The blistering press conference held in Beirut on Wednesday night by Carlos Ghosn, the former chairman and CEO of Nissan and current fugitive from Japanese justice, seized the attention of Japan’s chattering classes – despite taking place after 10 at night.
In it, Ghosn a formerly famed “Mr Fix It” executive of global standing, asserted he was framed for crimes he never committed, by a conspiracy of Nissan executives, prosecutors and government officials.
Their aim, he said, was to ensure Renault did not take over Nissan and their tactic was to get rid of him.
“In that they succeeded,” Ghosn, who fled Japan in a daring escape that reportedly involved a bullet train, a musical instrument case and a private aircraft, conceded.
With Ghosn having escaped the reach of Japanese courts, Japan’s court of public opinion is now in session – and in front of that body, the executive is faring better than he may have imagined. While mainstream media and Tokyo officialdom sniff at his allegations, other Japanese are asking hard questions about customary Japanese judicial practices.
Abe gets a pass
Hours before Ghosn’s press conference, Japanese media – much inclined to bow before the powers that be – reported Prime Minister Shinzo Abe’s apparent regrets about the Ghosn affair.
Over dinner with Japanese corporate moguls, Abe said: “Originally, I had wanted Nissan to deal with [Ghosn’s case] internally,” according to the influential Mainichi Shimbun.
That prompted an immediate wave of ridicule toward Abe on Japanese social media – but may have come to Ghosn’s attention.
Much anticipation had hovered over whether Ghosn would name names – including those of Abe Cabinet members at his press conference. He did name a handful of Nissan executives, some with well-known political connections. However, he declined to finger cabinet officials, citing relations between Beirut and Tokyo.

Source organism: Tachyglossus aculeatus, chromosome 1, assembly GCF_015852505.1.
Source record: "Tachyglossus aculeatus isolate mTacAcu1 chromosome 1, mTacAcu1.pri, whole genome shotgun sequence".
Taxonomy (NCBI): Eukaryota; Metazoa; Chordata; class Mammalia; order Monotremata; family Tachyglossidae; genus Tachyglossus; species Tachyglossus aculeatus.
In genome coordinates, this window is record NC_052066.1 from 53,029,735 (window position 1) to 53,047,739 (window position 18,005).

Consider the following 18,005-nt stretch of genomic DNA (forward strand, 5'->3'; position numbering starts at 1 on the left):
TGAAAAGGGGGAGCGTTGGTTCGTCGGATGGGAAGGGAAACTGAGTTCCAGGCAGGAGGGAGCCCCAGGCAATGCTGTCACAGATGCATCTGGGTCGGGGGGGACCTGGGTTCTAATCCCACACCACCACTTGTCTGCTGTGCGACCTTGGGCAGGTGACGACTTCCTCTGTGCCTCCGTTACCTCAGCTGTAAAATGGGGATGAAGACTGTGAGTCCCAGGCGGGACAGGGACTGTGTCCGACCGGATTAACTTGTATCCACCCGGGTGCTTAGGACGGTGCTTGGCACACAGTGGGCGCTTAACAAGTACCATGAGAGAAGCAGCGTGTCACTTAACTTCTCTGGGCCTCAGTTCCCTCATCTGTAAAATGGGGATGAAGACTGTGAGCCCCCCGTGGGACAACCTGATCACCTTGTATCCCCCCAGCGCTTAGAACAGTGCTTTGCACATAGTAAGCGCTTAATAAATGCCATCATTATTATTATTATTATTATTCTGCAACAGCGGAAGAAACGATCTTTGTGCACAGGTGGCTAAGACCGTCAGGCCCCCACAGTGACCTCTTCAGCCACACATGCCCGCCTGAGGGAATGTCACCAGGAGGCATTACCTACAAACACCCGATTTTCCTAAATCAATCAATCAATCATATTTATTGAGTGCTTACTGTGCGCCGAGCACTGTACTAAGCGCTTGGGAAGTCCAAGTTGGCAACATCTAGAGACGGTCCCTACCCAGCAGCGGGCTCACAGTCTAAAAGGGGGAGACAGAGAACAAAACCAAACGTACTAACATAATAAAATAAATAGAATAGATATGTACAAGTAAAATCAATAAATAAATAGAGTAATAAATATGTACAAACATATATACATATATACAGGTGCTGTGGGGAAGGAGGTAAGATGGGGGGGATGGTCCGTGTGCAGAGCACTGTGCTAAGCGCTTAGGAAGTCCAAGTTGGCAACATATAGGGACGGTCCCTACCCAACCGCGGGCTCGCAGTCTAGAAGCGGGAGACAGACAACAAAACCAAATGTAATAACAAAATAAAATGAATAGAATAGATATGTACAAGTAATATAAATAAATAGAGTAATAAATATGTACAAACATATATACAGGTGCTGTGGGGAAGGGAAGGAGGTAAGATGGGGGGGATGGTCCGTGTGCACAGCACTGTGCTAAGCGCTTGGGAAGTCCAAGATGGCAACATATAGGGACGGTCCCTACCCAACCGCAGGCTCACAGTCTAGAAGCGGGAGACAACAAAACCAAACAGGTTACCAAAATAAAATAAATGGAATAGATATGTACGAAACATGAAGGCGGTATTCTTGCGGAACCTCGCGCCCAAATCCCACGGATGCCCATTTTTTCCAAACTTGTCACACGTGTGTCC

And Abe may well have breathed a sigh of relief when Ghosn said: “I don’t think Prime Minister Shinzo Abe was involved.”
Ghosn v Japanese media
Immediately before the press conference, there had been an uproar among Japanese media over the apparent exclusion of Japanese press from Ghosn’s conference. Only three Japanese outlets were admitted.
Confronted on the alleged exclusion by a Japanese reporter, Ghosn pointed out that the reporter asking the question was, in fact, Japanese.
Ghosn went on to reprimand Japanese media for reporting leaks from the Prosecutors Office that discredited him, without fact-checking. “In Japan, it is illegal for the prosecutors to leak information to the press, yet they do it all the time,” Ghosn said, a serious allegation.
Few Japanese media reported the remark.
After Ghosn had finished, Tokyo’s Minister of Justice held a post-midnight press conference. The following morning, major newspapers ran headlines along the lines of, “Japanese government blows off fugitive Ghosn’s ‘baseless accusations’.”
The Mainichi Shimbun summed things up: “The Japanese government, prosecutors and Nissan Motor Co officials largely shrugged off Thursday claims made by the automaker’s former chairman Carlos Ghosn at his first press conference after fleeing Japan, saying he failed to clear his name.”
Without apparent irony, the article quoted an anonymous prosecutor.
Is Japanese justice just?